Posts Tagged ‘british english’

American and British English: differences in vocabulary

January 24th, 2013 in Vocabulary

British and American English are very similar. However, there are some differences of grammar, vocabulary and spelling. Here is a list of words that have different spellings or meanings in British and American English.

Aeroplane and airplane

What is called aeroplane in British English is called airplane in American English.

Anyplace and anywhere

Both British and American speakers use the word anywhere. In American English, anyplace can also be used with similar meanings.

Apartment and flat

In British English, both apartment and flat are possible. Americans prefer the word apartment.

Area code and dialing code

Area code is the American equivalent for dialing code.

Attorney, lawyer, barrister, solicitor

The words attorney and lawyer are mainly used in American English. British speakers prefer the other two – barrister and solicitor.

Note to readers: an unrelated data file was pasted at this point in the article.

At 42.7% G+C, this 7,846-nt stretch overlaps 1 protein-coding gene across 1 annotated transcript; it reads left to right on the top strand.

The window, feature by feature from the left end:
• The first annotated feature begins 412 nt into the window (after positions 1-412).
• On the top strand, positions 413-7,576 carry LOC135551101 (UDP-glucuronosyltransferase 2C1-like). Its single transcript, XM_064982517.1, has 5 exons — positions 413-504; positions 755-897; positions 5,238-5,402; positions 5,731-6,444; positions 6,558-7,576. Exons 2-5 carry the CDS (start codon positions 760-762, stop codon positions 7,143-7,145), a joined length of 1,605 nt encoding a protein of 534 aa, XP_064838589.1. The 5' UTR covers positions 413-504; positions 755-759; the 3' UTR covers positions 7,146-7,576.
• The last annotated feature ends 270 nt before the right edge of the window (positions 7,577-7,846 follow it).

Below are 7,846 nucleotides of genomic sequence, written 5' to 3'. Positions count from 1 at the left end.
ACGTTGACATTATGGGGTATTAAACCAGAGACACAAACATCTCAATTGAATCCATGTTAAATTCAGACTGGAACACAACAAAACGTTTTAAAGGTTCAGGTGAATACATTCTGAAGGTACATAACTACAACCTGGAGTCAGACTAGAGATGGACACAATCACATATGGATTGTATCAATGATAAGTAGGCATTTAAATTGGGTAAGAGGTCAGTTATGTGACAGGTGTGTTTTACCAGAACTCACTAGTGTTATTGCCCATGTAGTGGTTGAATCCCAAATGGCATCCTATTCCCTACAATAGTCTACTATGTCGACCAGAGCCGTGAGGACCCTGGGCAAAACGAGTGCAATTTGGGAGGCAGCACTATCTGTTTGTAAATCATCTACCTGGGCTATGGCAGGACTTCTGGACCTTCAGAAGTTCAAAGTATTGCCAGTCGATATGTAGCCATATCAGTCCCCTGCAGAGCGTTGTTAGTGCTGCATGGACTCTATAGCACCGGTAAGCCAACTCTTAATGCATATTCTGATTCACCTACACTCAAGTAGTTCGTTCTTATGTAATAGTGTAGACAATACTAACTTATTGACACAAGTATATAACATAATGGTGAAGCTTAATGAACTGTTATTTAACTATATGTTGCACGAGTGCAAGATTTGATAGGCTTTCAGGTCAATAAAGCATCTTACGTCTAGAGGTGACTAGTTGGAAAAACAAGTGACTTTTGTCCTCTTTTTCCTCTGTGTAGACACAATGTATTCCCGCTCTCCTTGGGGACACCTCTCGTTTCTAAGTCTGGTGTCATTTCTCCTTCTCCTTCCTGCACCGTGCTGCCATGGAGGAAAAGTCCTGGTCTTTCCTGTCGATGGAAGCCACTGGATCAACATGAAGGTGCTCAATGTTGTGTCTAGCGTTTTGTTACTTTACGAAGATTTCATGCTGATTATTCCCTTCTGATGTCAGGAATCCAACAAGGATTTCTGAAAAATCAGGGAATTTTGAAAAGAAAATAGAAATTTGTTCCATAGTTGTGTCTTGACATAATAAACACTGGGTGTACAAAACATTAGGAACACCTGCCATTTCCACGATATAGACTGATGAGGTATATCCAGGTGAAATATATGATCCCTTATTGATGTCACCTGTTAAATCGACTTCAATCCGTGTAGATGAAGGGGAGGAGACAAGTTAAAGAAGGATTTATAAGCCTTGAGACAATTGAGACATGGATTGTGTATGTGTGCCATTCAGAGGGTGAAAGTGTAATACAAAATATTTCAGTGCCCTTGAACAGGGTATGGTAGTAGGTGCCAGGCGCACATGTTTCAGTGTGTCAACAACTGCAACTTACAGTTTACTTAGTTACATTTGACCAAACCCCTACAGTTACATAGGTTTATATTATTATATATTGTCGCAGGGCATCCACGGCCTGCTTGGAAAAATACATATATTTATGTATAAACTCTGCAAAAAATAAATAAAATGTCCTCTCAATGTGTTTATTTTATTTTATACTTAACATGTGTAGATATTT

Cab and taxi

Both cab and taxi are possible in American English. Cab is not used in British English.

Can and tin

The container that is called can in American English is called tin in British English.

Candy and sweets

Candy is American. Sweets is British.

Cookie, cracker, biscuit

Cookie and cracker are mainly used in American English. Biscuit is the British equivalent for these two words.

Crib and cot

Crib is American. Cot is British.

Crazy and mad

These words have different meanings. Crazy is the American equivalent for mad. In American English, mad means angry whereas in British English mad means crazy.

Diaper and nappy

Diaper is American. Nappy is its British equivalent.

Dumb and stupid

Stupid has the same meaning in both British and American English. In American English dumb can also be used to mean stupid.

Elevator and lift

Elevator is American. Lift is British.

Eraser and rubber

The word eraser is used in both British and American English. In British English, the word rubber is also possible.

Fall and autumn

Both fall and autumn mean the same in American English. Fall does not mean autumn in British English.